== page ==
- Rejecting federal money for high speed rail from Tampa to Orlando - essentially denying money, economic growth, and transportation services to Central Florids

-Voter suppression and restrictions on voting during the 2012 election; reduction in early voting days resulting in long lines and many not voting;

-Voter suppression including reauiring voter IDs, preventing felons from voting, and purging voter rolls;

-Drug testing for state employees and for poor people to receive services;

-Failure to create promised jobs;

-Opposed raising minimum wage;

-Failure to assist unemployed persons; failure of the unemployment website hurting many who needed unemployment assistance;

-Attack on teachers (merit pay and changes in pensions);

-Cuts in education by over $1billion, low per student spending;

-Refused federal money that would have provided health care to 1 million Floridians;

-Failure to expand Medicaid;

-Failure to set up the Florida Healthcare Exchange for ACA;

-Signing a bill to restrict abortions;

-Bright Futures cuts;

-Financial linkages with French Company oil drilling in Collier County;

There is a lot more. But these things come to mind right away. In short he has hurt this state enough, he is unfit to lead.

Anonymous said...

I guess you would have no trouble voting for a candidate who changes his word more often that you change your clothes.

Crist also has a record and Opportunist tops the list. He would have had a second term if he didn't get greedy and wanted to be senator and when that didn’t work, he wanted to be vice president.

He gave us Jim Greer, shocked all of us who worked to get him elected when he went into the gutter to find this piece of work. Does anybody really think Crist was not involved in his corruption?

Hypocrisy is the worst trait a politician can have and that is exactly what Crist is...the biggest political hypocrite I have ever seen.

Get in bed with Crist and he will dump you when something better comes along, and it will. The man has no morals...from Chain-Gang-Charlie to Democrat bad- boy. What a resume!

Anonymous said...

The state is ready to move forward now and Crist will get us moving again.

Anonymous said...

Sorry Anon above:

Crist is the joke of the century and that is a fact.

Don't let your hate for a political party force you to waste your vote.

Crist has walked over too many people's graves to become anything but what he is, an opportunist ready to grab whatever he can get to further his foolish political life, jumping from office to office.

The Governor's seat was not good enough for him, he wanted to gallop up the political ladder thinking something better was coming along that he could slide into. Now he is trying to retrieve something that he that he consciously abandoned.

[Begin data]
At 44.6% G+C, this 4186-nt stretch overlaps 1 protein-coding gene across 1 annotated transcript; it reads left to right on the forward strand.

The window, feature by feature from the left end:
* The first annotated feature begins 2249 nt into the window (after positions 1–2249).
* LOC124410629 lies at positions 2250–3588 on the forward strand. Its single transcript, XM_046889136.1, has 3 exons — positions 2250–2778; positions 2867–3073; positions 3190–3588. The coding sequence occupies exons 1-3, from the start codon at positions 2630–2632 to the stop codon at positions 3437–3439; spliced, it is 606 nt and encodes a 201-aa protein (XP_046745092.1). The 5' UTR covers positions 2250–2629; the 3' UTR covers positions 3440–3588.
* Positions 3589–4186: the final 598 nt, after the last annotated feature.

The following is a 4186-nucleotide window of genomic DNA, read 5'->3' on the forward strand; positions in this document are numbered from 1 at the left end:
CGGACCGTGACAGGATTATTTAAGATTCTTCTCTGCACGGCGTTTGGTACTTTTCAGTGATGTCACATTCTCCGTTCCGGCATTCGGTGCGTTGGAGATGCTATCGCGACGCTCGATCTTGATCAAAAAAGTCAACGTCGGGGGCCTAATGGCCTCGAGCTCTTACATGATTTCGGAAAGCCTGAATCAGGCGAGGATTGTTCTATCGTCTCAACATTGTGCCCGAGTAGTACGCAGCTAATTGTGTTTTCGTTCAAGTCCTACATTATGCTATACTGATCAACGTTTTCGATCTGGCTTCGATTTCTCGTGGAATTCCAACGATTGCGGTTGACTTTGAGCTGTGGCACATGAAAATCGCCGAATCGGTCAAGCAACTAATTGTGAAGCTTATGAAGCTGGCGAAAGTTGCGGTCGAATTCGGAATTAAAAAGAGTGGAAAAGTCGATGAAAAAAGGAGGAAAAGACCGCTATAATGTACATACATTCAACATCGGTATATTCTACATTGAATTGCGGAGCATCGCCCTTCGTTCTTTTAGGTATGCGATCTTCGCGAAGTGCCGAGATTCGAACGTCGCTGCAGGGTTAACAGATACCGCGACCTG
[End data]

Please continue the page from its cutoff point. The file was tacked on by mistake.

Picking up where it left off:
Be careful what you wish for, you might get it.

Anonymous said...

Anybody but Scott.

Anonymous said...

IF ANYONE VOTES FOR SCOTT YOU ARE OUT OF YOUR MIND. He has been the worst governor ever. He is a crook with stealing our medicaid funds. Charlie may be an opportunist, but he is not a crook.

Anonymous said...

As we get closer to the election EOM needs to put the photos of the long voter lines back up again. People have personal experiences with Scott's hatred for democracy, the importance of the vote, and his distain for the voters.

Anonymous said...

To the folks that continue to complain about the high speed rail issue, take a moment and google what's happening with high speed rail in California or any other state for that matter. Not one of the projects is underway and California's project is already hundreds of millions of dollars in the hole. It was a bad deal for Florida then and would be a bad deal now.

Anonymous said...

Boston got our transit money. Folks and banks in the NE have Scott to thank when they put all of our money in their economy and ride the train from Boston to DC.

Anonymous said...

Boston to DC, DC to Boston High speed rail line is a concept now, at best. No concrete plans to actually build. If it were to go forward it could be 20-30 years before a passenger rides it. there is a better chance of flying cars in 30 years than seeing that line built.

Anonymous said...

They got our money to plan it. We are that much further behind. Tell that to the bankers, millionaires in-waiting, and everyday workers who wanted that money. Money that was due to them, if it wasn't for Scott.

Anonymous said...

I am an independent, slightly inclined to the democratic side.

I refuse to vote for the current governor, but also refuse to vote for an individual who flip flop in every subject/topic. Mr. Charlie Christ go to Miami and said something and when go to Broward say something different, and a month later change both statements. I would like to vote for a new governor, but we have very incapable and incoherent individuals leading the taxpayers.

Anonymous said...

He is much better than Scott.